This week we’re joined by Jeff Gamet, podcaster and member of the Smile team, to talk about the world of podcasting.
Hey Jeff! Tell us about how you found yourself in the world of podcasting.
When I worked at The Mac Observer, I was asked to help out with a show about news stories. I was so nervous! I had never done anything like that before and I didn’t have any equipment. At the end of my first segment, I felt sure I was going to get fired. The next week I had a message saying it went well and I was invited back, so I did it again! In the third week, it was suggested I become a co-host. So, I guess I stumbled into podcasting. It was a lot of fun! I then started a daily show where I’d grab two Mac Observer writers and we’d do a 20 minute show which became The Mac Observer’s Daily Observations, which Kelly Guimont does now.
I also do The iOS Show with Micheal Johnston, which I like to joke is the longest running cancelled show ever. Michael went back to school to be a rocket scientist so now we just do a show when there’s a notable event in the Apple community.
I also worked on a show called Design Tools Weekly along with doing guest spots on various other shows. I’ve been podcasting for a long time now!
What do you think makes podcasting so popular?
It’s generally accepted that podcasting democratizes information.
That’s a huge thing. The ability for anyone to have their voice heard is so important. For the longest time, unless you had the right financial backing and access to a big network, you weren’t going to get your message out.
Then podcasting came along and now you can record, edit and publish a podcast from a smartphone. That’s how accessible this medium is! And it covers so many different topics. If you have an interest, there’s probably a podcast for it.
What does your podcasting workflow look like? Are there any tools you recommend?
My podcasting workflow isn’t typical because I want to minimize post-production work and eliminate editing whenever I can. My process is all done on a Mac, but there are some good podcast recording options for iPhone and iPad, too.
While Skype is popular for podcasting with people remotely, I prefer Discord for its superior audio quality. I use Loopback to create the virtual inputs I need for linking the apps I use for recording. I initially used QuickTime Player to play my intro and outro music, but later switched to Farrago because it makes managing audio clips much easier.
I bring all those pieces together, including my Rode Podcaster microphone, in Audio Hijack. It lets me stitch together all the elements—my pre-recorded music clips, my microphone, and Discord—and record a show, complete with intro and outro music, in a single shot.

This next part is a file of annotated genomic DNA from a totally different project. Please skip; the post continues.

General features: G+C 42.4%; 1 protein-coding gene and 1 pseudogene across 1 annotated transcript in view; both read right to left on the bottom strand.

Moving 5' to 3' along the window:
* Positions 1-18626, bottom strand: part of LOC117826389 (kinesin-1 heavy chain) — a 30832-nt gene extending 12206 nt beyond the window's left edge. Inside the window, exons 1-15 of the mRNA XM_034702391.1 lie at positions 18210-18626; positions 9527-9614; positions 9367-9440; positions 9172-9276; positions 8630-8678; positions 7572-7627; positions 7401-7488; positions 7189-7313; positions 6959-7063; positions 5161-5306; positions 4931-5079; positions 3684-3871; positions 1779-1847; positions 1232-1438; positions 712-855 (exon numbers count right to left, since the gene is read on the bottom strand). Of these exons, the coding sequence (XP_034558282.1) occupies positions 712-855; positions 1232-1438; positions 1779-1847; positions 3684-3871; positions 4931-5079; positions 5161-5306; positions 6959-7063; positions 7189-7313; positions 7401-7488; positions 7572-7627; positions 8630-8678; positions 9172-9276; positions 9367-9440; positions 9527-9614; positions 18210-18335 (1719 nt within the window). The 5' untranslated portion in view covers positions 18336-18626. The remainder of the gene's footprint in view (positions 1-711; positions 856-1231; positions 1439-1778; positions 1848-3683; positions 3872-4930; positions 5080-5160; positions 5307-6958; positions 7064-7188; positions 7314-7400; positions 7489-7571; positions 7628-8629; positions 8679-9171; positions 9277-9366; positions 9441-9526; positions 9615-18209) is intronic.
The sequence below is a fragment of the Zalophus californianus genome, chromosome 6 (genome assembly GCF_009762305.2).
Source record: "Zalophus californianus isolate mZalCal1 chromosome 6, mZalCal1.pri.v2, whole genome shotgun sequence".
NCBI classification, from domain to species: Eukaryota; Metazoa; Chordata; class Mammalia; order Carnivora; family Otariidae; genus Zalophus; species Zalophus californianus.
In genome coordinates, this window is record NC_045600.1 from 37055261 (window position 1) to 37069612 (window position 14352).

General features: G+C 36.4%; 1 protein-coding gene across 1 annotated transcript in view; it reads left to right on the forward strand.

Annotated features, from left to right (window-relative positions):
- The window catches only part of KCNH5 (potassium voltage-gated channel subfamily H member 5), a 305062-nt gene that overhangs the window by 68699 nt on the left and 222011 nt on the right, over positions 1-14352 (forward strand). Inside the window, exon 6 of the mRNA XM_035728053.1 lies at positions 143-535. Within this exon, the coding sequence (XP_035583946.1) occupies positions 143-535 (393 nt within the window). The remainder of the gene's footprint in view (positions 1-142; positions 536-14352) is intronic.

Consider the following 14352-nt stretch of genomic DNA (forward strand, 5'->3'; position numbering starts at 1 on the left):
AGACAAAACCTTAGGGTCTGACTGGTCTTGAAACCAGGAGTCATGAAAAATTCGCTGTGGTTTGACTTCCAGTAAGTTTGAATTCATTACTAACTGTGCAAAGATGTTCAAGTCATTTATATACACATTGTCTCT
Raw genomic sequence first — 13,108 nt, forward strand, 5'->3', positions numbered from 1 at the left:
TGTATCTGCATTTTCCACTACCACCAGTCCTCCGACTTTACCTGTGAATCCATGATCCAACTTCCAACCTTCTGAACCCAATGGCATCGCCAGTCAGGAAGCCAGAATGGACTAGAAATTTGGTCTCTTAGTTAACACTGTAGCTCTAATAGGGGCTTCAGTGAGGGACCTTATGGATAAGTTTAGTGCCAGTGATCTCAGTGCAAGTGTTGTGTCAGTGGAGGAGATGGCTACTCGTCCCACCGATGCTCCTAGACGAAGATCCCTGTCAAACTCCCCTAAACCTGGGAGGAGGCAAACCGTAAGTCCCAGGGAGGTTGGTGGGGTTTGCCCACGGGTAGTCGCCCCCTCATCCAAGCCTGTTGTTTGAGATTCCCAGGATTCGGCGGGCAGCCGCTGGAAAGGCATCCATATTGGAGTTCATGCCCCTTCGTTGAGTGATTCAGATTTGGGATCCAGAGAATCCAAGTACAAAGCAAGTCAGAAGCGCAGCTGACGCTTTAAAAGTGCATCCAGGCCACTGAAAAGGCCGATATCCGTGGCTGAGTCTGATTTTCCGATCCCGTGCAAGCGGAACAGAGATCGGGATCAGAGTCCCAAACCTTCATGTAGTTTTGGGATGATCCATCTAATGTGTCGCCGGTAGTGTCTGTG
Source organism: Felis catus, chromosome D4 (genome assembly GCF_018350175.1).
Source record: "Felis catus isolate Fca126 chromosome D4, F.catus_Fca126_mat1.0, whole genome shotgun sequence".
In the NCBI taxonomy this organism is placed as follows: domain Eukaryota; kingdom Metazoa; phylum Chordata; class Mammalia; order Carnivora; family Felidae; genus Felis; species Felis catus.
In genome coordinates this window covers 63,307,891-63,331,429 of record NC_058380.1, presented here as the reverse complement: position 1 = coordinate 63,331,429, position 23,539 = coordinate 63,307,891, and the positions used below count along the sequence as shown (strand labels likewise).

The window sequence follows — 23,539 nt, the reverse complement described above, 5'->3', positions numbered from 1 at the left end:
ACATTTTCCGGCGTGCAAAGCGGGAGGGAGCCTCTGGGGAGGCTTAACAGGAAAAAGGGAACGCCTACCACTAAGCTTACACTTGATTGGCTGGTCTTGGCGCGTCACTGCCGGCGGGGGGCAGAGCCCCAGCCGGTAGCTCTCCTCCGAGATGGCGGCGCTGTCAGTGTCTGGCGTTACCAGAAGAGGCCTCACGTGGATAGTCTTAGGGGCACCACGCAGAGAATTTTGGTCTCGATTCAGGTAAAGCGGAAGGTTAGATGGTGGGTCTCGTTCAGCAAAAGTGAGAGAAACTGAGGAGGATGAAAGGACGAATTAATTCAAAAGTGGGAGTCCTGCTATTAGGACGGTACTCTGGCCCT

Thanks to my workflow, I don’t have to do any editing to add in extra elements, which saves me a lot of time. On those rare instances where something goes wrong and I do need to do some editing, I use Fission.
I use Auphonic to process the podcast recording and upload it to the host server. I use a standard format for naming the finished show file. I use TextExpander for that so I don’t have to worry about mistakes in the file name. My format is podcast name-year-month-day.
While Auphonic is doing its work, I write the show notes article that’ll go on the podcast website. After the finished podcast is on the server, and my article is ready, I can publish the show.
What advice do you have for someone looking to become a podcast host? Are there any challenges they should be prepared for?
I teach a hands-on podcasting class at Boulder Digital Arts, and I always give them two pieces of advice. First, don’t let a lack of equipment get in the way. Your laptop and smartphone have built-in microphones, and that’s enough to get started. You can upgrade to a better microphone later.
Second, a podcast is a commitment. Your audience expects your episodes to come out when you say they will. Set a schedule that’s realistic for you, share the schedule with your audience, and stick to it. It’s hard to keep listeners, and grow your audience, with an erratic schedule.
Podcasting has been around for a while now. What shows did you listen to when podcasts were still the new kid on the block?
I had to stop and think about the shows I listened to back during the infancy of podcasting. So many shows came and went, but three stand out: The Maccast, This Week in Tech, and The Ricky Gervais Show.
It was all about the personalities in those shows. They clearly have staying power because all three are still running today.
Thanks for talking to us, Jeff! Before you go, what podcasts do you recommend to others?
Hold on, let me find my list…
Okay! I found it. If you are into technology and Apple, there’s MacGeekGab, Automators, Clockwise, What the Tech and Mac Power Users. Then some business related podcasts – The Productive Woman, Boss Girl Creative. And for people who are into the legal space, The Lawyerist.